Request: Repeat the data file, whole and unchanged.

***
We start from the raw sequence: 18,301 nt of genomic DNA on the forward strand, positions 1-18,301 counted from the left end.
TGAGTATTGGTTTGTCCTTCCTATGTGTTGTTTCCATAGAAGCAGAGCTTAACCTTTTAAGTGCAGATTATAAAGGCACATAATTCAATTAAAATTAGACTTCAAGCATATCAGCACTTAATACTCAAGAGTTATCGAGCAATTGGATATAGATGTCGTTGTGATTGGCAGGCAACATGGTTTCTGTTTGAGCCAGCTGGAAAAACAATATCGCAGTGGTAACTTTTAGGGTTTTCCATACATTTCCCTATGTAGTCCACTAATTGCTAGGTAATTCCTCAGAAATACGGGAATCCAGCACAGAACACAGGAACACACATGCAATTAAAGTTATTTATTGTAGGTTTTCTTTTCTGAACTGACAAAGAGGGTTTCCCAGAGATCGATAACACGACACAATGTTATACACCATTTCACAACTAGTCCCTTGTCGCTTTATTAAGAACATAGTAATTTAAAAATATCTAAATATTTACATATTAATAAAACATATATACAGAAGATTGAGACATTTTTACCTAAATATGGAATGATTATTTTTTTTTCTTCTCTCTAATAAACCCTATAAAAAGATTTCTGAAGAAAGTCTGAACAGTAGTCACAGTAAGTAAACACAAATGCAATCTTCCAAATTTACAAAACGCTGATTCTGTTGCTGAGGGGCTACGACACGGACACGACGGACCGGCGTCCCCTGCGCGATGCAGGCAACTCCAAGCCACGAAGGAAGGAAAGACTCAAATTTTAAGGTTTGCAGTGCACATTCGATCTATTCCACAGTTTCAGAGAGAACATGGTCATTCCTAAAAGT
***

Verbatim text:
We start from the raw sequence: 18,301 nt of genomic DNA on the forward strand, positions 1-18,301 counted from the left end.
TGAGTATTGGTTTGTCCTTCCTATGTGTTGTTTCCATAGAAGCAGAGCTTAACCTTTTAAGTGCAGATTATAAAGGCACATAATTCAATTAAAATTAGACTTCAAGCATATCAGCACTTAATACTCAAGAGTTATCGAGCAATTGGATATAGATGTCGTTGTGATTGGCAGGCAACATGGTTTCTGTTTGAGCCAGCTGGAAAAACAATATCGCAGTGGTAACTTTTAGGGTTTTCCATACATTTCCCTATGTAGTCCACTAATTGCTAGGTAATTCCTCAGAAATACGGGAATCCAGCACAGAACACAGGAACACACATGCAATTAAAGTTATTTATTGTAGGTTTTCTTTTCTGAACTGACAAAGAGGGTTTCCCAGAGATCGATAACACGACACAATGTTATACACCATTTCACAACTAGTCCCTTGTCGCTTTATTAAGAACATAGTAATTTAAAAATATCTAAATATTTACATATTAATAAAACATATATACAGAAGATTGAGACATTTTTACCTAAATATGGAATGATTATTTTTTTTTCTTCTCTCTAATAAACCCTATAAAAAGATTTCTGAAGAAAGTCTGAACAGTAGTCACAGTAAGTAAACACAAATGCAATCTTCCAAATTTACAAAACGCTGATTCTGTTGCTGAGGGGCTACGACACGGACACGACGGACCGGCGTCCCCTGCGCGATGCAGGCAACTCCAAGCCACGAAGGAAGGAAAGACTCAAATTTTAAGGTTTGCAGTGCACATTCGATCTATTCCACAGTTTCAGAGAGAACATGGTCATTCCTAAAAGT